Parenting From Your Strengths, Part 4

The Benefits to Knowing Your Child’s Strengths

Fourth in a four-part series on parenting from your strengths

Rob and Kate have three sons. Blond hair, blue eyes – all three look alike. In fact, two are twins. Yet the three children have completely different personalities. Adam, the oldest, is sensitive and caring. He dislikes change. Bryan, on the other hand, is independent, drawing on his interest in science to find logical answers to problems while Matt, spontaneous and outgoing, loves being around people and talks with everyone he meets.

coach and golfer

Image: The Coach-Athlete Relationship

Over time as Rob and Kate struggled to parent their boys, they worked hard to treat each sibling equally. They could not understand why that approach led to even more conflict.

Division is not God’s desire for Rob and Kate’s family, nor yours. As this couple committed to finding a common reference point, they discovered how God’s Word was their “true north.” They drew upon their individual strengths in parenting and found that their differences complemented one another, making them a stronger parenting unit together rather than separately. Rob and Kate were ready to add a third key coordinate to their Global Parenting System (GPS): an understanding of their children’s unique, God-given strengths.

A True-North Reading About Parenting Your Children

A true-north reading from Proverbs 22:6 says, “Train up a child in the way he should go and when he is old he will not depart from it.”

It can be tempting embrace a modern-day interpretation of that verse as, “Train up a child in the way you want him to conduct his life and he’ll stick with it.” In doing so, many parents fall into two common traps: forcefully pushing a child to live a certain way, insisting he conform – or pointing the child towards a specific path but sidestepping responsibility and avoiding the walk alongside him during the process.

What Are Your Child’s Strengths?

But the verse’s words mean something different altogether, suggesting a personalized, intentional approach. The literal translation reads, “Train up a child according to his bent.” In other words, parents are to study and know a child’s bent, or tendencies, and then train him to maturity according to those strengths.

Understand your child’s bent. Just as identifying your unique strengths allows you bring those skills to the parenting equation, in the same way identifying your child’s unique strengths (his “bent”) helps him contribute to a richer, more diverse family unit in a satisfying way. Understanding your child’s strengths is a key to blend, allowing you to take action steps to value those differences, improve communication, and build supportive, closer relationships in your family.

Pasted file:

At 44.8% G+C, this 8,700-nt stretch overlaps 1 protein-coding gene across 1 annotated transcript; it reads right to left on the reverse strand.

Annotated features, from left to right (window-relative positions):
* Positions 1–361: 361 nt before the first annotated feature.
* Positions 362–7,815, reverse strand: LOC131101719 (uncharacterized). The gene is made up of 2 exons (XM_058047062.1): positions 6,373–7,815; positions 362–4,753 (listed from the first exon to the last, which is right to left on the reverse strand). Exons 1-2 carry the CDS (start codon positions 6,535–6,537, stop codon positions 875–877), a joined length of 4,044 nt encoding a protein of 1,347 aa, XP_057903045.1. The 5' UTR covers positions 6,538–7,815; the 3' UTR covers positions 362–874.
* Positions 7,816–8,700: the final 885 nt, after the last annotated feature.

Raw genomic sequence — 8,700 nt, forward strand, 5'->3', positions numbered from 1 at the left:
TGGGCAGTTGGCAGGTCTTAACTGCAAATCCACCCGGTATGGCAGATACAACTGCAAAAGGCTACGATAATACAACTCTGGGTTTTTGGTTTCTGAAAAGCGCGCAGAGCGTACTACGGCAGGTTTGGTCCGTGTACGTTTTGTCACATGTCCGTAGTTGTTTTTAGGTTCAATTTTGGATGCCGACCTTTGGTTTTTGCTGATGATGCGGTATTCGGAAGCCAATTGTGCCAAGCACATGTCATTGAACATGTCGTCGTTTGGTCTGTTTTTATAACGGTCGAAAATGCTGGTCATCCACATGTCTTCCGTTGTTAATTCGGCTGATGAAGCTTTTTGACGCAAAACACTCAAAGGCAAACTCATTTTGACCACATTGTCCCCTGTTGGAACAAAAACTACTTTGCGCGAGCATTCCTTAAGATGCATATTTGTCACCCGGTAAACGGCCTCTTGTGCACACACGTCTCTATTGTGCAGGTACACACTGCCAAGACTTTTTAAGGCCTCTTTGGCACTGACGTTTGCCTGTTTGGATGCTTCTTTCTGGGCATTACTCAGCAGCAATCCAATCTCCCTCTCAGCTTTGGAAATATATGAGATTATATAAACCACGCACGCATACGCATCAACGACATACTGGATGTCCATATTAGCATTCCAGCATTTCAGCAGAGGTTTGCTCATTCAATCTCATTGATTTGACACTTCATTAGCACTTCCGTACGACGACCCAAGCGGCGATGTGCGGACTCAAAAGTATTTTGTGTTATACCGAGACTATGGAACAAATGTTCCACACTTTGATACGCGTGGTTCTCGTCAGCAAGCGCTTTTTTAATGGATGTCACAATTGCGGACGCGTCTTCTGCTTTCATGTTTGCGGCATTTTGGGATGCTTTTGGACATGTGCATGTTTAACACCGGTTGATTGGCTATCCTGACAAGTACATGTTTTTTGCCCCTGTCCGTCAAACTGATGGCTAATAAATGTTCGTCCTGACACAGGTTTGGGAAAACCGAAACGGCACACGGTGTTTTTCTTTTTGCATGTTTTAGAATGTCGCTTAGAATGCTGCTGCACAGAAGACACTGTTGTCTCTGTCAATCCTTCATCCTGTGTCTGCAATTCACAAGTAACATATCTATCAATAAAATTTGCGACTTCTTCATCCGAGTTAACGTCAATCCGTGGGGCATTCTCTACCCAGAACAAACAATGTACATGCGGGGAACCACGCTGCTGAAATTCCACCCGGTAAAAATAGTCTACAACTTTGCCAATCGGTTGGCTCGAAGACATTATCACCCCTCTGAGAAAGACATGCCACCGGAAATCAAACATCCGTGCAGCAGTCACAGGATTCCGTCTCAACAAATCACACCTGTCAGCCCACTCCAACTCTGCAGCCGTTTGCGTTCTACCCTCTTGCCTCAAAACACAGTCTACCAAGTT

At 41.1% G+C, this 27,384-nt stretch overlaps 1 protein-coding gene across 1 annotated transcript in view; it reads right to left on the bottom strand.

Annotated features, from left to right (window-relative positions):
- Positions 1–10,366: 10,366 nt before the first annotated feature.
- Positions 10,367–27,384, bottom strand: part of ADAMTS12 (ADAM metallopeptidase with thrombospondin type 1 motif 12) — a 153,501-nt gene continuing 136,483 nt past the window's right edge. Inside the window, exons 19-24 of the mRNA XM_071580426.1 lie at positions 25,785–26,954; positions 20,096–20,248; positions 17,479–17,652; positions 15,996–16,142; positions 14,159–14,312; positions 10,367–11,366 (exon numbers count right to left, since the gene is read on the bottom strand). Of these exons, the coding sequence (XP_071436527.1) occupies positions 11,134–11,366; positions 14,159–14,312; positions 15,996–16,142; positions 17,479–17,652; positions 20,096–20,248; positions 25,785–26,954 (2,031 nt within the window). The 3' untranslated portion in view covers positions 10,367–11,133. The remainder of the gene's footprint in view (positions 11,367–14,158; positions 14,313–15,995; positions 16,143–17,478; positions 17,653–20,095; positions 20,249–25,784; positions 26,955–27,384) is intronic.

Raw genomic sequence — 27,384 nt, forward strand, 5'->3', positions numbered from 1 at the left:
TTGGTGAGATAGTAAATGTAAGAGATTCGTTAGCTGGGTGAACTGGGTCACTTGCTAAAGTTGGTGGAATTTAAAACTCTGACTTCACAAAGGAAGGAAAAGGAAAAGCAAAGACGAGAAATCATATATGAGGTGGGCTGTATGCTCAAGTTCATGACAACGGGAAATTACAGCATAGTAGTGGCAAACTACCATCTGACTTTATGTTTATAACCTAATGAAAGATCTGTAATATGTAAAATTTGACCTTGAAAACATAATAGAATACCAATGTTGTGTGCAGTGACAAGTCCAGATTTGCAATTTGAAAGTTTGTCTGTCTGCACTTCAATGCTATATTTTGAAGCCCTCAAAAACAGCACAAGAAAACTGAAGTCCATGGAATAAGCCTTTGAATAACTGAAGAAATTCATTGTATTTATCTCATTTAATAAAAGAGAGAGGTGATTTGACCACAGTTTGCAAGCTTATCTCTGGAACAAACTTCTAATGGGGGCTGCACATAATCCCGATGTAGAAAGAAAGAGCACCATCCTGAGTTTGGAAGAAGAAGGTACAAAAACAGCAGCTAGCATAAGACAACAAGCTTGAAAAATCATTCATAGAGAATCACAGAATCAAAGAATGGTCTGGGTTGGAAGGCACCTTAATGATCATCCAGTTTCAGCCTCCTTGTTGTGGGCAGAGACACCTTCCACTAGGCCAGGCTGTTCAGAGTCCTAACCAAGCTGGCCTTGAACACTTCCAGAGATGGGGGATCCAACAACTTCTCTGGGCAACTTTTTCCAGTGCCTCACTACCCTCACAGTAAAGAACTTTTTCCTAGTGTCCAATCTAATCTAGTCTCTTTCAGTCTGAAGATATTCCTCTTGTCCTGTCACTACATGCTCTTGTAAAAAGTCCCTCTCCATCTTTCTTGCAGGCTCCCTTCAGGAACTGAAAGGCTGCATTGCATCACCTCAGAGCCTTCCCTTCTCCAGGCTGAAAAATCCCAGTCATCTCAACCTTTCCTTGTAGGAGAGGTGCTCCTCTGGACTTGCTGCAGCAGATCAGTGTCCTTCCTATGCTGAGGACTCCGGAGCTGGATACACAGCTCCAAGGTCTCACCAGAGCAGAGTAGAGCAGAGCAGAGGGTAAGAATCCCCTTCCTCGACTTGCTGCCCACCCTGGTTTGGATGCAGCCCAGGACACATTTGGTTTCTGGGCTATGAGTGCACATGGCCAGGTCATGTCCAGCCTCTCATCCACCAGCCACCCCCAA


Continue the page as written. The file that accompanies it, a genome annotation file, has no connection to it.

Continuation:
You can help your child discover his personal strengths through a simple, 10-minute online strengths assessment. The resulting data helps your child know how he makes decisions, accomplishes tasks, and handles conflict – giving both him and you an objective platform to share information and grow in understanding.

Train your child according to his bent. Imagine the benefit to your child when he understands his strengths at an early age. As you lead your child through a process of self-understanding, over the years you can train him to use his skills and abilities in a healthy, powerful way.

In that sense a parent is like an athletic trainer, one who works alongside an athlete watching every move and analyzing carefully. What are the athlete’s strengths? How can the athlete maximize her impact on the field or on the court? The trainer continually finds ways to improve the athlete’s form. He offers tips. He affirms the athlete’s progress. The trainer stands along the sidelines, encouraging and cheering on the athlete. He knows when the athlete needs a time out. After a workout or a game, the trainer points out to the athlete what she did well. He helps the athlete set new goals for next time. Training is consistent work over the long haul. The result? The athlete becomes a powerful asset to her team. The team benefits from her strengths and the athlete experiences satisfaction, knowing she is contributing and making a difference.

A parent, like a trainer, becomes a student of a child’s strengths and walks alongside the child to help maximize those strengths in life and experience satisfaction in contributing to the whole.

Benefits Extend Beyond Parenting

While most parenting is accidental rather than deliberate, parenting from your strengths is intentional. And the benefits of relying on God’s Word as your “true north in parenting, knowing your individual strengths, and understanding your child’s strengths stretch beyond building stronger bonds in your family life.

By equipping your child to know and maximize his uniqueness, you demonstrate the value God places on each individual. But even more than that, you give your child a precious gift: a lifelong understanding of how he can live and lead from his strengths. Throughout his life, you child will benefit by knowing his strengths and how he can contribute in all kinds of relationships and situations.

Can there be a more satisfying reward in parenting than in knowing you were part of guiding your child to know his strengths and in learning to use them?

I don’t think so.

Family Insights Profiles empower families to discover and use your God-given strengths, to value each other’s strengths, and to blend.

More on Parenting From Your Strengths

Parenting From Your Strengths, Part 1: How a GPS Can Help You Be a Better Parent

Parenting From Your Strengths, Part 2: How a Parent Finds “True North”

Parenting From Your Strengths, Part 3: Will You Bury, Boast, or Build on Your Parenting Strengths?